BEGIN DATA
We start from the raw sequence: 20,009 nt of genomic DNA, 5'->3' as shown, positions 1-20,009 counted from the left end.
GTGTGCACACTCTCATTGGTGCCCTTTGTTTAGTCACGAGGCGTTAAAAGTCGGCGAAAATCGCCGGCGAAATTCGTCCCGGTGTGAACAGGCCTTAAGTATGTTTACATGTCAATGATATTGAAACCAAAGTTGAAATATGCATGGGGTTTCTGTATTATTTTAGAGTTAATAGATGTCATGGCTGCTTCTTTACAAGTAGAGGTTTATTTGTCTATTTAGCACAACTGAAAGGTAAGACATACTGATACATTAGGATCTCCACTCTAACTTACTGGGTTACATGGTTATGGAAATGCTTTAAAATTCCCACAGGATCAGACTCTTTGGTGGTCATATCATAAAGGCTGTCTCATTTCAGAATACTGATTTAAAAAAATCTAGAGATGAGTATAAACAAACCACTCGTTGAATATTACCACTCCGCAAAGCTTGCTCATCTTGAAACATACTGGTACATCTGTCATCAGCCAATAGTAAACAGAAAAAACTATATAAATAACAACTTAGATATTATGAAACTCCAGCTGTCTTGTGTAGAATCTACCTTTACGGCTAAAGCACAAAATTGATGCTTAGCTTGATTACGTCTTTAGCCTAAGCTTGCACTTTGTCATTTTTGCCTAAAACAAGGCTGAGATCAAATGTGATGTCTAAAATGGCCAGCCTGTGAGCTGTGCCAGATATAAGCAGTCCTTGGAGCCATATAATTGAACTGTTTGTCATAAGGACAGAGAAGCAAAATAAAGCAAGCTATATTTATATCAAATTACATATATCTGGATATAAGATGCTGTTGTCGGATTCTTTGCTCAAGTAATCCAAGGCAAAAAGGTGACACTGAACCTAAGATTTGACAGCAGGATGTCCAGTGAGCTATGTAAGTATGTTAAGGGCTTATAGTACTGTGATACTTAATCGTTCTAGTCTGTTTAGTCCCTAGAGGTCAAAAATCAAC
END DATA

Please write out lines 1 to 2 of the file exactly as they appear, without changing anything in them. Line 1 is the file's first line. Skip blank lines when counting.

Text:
We start from the raw sequence: 20,009 nt of genomic DNA, 5'->3' as shown, positions 1-20,009 counted from the left end.
GTGTGCACACTCTCATTGGTGCCCTTTGTTTAGTCACGAGGCGTTAAAAGTCGGCGAAAATCGCCGGCGAAATTCGTCCCGGTGTGAACAGGCCTTAAGTATGTTTACATGTCAATGATATTGAAACCAAAGTTGAAATATGCATGGGGTTTCTGTATTATTTTAGAGTTAATAGATGTCATGGCTGCTTCTTTACAAGTAGAGGTTTATTTGTCTATTTAGCACAACTGAAAGGTAAGACATACTGATACATTAGGATCTCCACTCTAACTTACTGGGTTACATGGTTATGGAAATGCTTTAAAATTCCCACAGGATCAGACTCTTTGGTGGTCATATCATAAAGGCTGTCTCATTTCAGAATACTGATTTAAAAAAATCTAGAGATGAGTATAAACAAACCACTCGTTGAATATTACCACTCCGCAAAGCTTGCTCATCTTGAAACATACTGGTACATCTGTCATCAGCCAATAGTAAACAGAAAAAACTATATAAATAACAACTTAGATATTATGAAACTCCAGCTGTCTTGTGTAGAATCTACCTTTACGGCTAAAGCACAAAATTGATGCTTAGCTTGATTACGTCTTTAGCCTAAGCTTGCACTTTGTCATTTTTGCCTAAAACAAGGCTGAGATCAAATGTGATGTCTAAAATGGCCAGCCTGTGAGCTGTGCCAGATATAAGCAGTCCTTGGAGCCATATAATTGAACTGTTTGTCATAAGGACAGAGAAGCAAAATAAAGCAAGCTATATTTATATCAAATTACATATATCTGGATATAAGATGCTGTTGTCGGATTCTTTGCTCAAGTAATCCAAGGCAAAAAGGTGACACTGAACCTAAGATTTGACAGCAGGATGTCCAGTGAGCTATGTAAGTATGTTAAGGGCTTATAGTACTGTGATACTTAATCGTTCTAGTCTGTTTAGTCCCTAGAGGTCAAAAATCAAC